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China's 'black jails' shove complaints into the dark

The illicit detention facilities are a way for authorities to deal with a flood of petitioners seeking justice before regional panels. Human Rights Watch says detainees face rape and other abuses.

January 11, 2010|By John M. Glionna

Reporting from Beijing — Using a crude sawed-off stick as a cane, Shi Yaping waited outside a government office, competing with a throng of petitioners to air her grievance over a neighborhood dispute.

The 59-year-old had traveled here from the central province of Hubei to take advantage of a centuries-old Chinese custom that grants citizens the right to bring unsettled complaints to a regional panel of inquiry.

Yet Shi knows well the perils of speaking her mind in China, where undercover police and mercenary thugs wait to pounce. She has twice been snatched off the street, held incommunicado on the assumption that she would eventually abandon her cause and go home.

Shi is a victim of the secretive realm of "black jails" -- unlawful detention facilities that have sprung up across China to discourage persistent petitioners considered pests by government officials.

Each year millions of rural Chinese bring their problems to functionaries in Beijing and other cities. Yet very few of their cases are ever resolved, and most end up in legal limbo, activists say.

But the torrent of cases clogs the civil system, and puts political pressure on administrators to settle them. Activists say lower-level officials have responded with organized kidnappings in which petitioners -- many plucked from the streets outside government offices -- are held in clandestine jails in state-owned hotels, nursing homes and psychiatric centers.

The theory: You can't lodge a complaint if you don't show up.

"The Chinese petitioning system is completely broken," said Phelim Kine, an Asia researcher for New York-based Human Rights Watch. "And the government is outsourcing its problems to a thuggish black industry."

Since 2003, the illegal jail network has grown as top Communist Party officials looked the other way, and thousands of petitioners disappeared.

Shi arrived in Beijing months ago hoping officials would resolve her complaint that local police had illegally arrested her nephew. Instead she has found nothing but trouble.

Shi has been imprisoned twice, taken first by security forces to an isolated stockroom and held for days with 100 other people. She was eventually released with her ailing husband, and then was abducted last summer and held for several weeks at a shabby private home.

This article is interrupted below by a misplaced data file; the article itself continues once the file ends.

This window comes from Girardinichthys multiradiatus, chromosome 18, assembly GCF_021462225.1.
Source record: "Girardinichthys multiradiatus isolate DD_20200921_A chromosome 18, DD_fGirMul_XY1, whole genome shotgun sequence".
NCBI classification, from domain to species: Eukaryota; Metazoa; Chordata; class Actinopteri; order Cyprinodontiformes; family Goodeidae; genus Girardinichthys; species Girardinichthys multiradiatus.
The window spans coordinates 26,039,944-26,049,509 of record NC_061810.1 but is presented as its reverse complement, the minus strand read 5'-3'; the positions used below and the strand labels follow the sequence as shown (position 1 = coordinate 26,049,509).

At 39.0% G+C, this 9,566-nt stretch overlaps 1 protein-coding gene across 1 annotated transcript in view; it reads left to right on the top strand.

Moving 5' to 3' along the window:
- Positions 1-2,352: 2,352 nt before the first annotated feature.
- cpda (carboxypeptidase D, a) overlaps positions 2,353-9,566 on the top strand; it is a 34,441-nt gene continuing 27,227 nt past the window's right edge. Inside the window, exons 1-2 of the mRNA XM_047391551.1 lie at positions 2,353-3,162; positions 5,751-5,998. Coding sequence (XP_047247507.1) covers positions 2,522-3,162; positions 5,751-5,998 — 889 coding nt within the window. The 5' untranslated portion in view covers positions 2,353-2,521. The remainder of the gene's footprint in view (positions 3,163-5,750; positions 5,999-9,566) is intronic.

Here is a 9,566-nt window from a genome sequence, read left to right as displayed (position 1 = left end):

Jailers denied her requests for water and a piece of paper to swat away the maddening mosquitoes, Shi said.

Today she continues a petitioning process that dates to China's feudal times.

"The government doesn't want us to speak out about these jails," Shi said. "They're afraid the truth will come out."

In November, Human Rights Watch released a 51-page report titled "An Alleyway in Hell: China's Abusive Black Jails." It cites rapes, beatings, intimidation and extortion as among the abuses.

The report documents 43 cases of petitioners who the authors say were held without official charges or access to their families or legal counsel.

"As China tries to build a functioning legal system, this gnawing black hole for human rights grows right there on the side," said Nicholas Bequelin, a senior Asia researcher for Human Rights Watch.

After at first denying the jails' existence, the Chinese government recently acknowledged the problem. An article in the December issue of Outlook magazine, which is owned by the official New China News Agency, cited at least 73 black jails in Beijing alone.

The article says an estimated 10,000 people at a time have been detained in hundreds of jails.

The black-jail system reportedly sprang up years ago, after the government abolished another system that allowed officials to jail petitioners they considered threats.

Under the current for-profit system, private jail operators receive $22 to $44 a day per person, increasing the incentive to prolong captivity, according to the Human Rights Watch report. The fees are paid by local officials.

There were "locked steel doors and windows," according to a 53-year-old detainee quoted in the report. "We never left our rooms to eat. [Instead] we were given our meals through a small window space."

For some, being freed brings new trouble.

"You go to Beijing to claim wrongdoing by province officials but you are abducted and sent home," Bequelin said. "Well, who's waiting for you there -- the very people you tried to denounce, which brings on another round of unpleasantness."

The plight of black-jail detainees received more attention last month when a guard at an unofficial detention facility in Beijing was sentenced to eight years in prison for raping a college student who was being held.

Xu Zhiyong, a Beijing law professor and activist who has investigated the jails, said the facilities have evolved to accommodate more detainees and generate more profits.

"We have gone to videotape these places when we learn about them," he said. "We challenged the operators that they were violating the law and were beaten several times."

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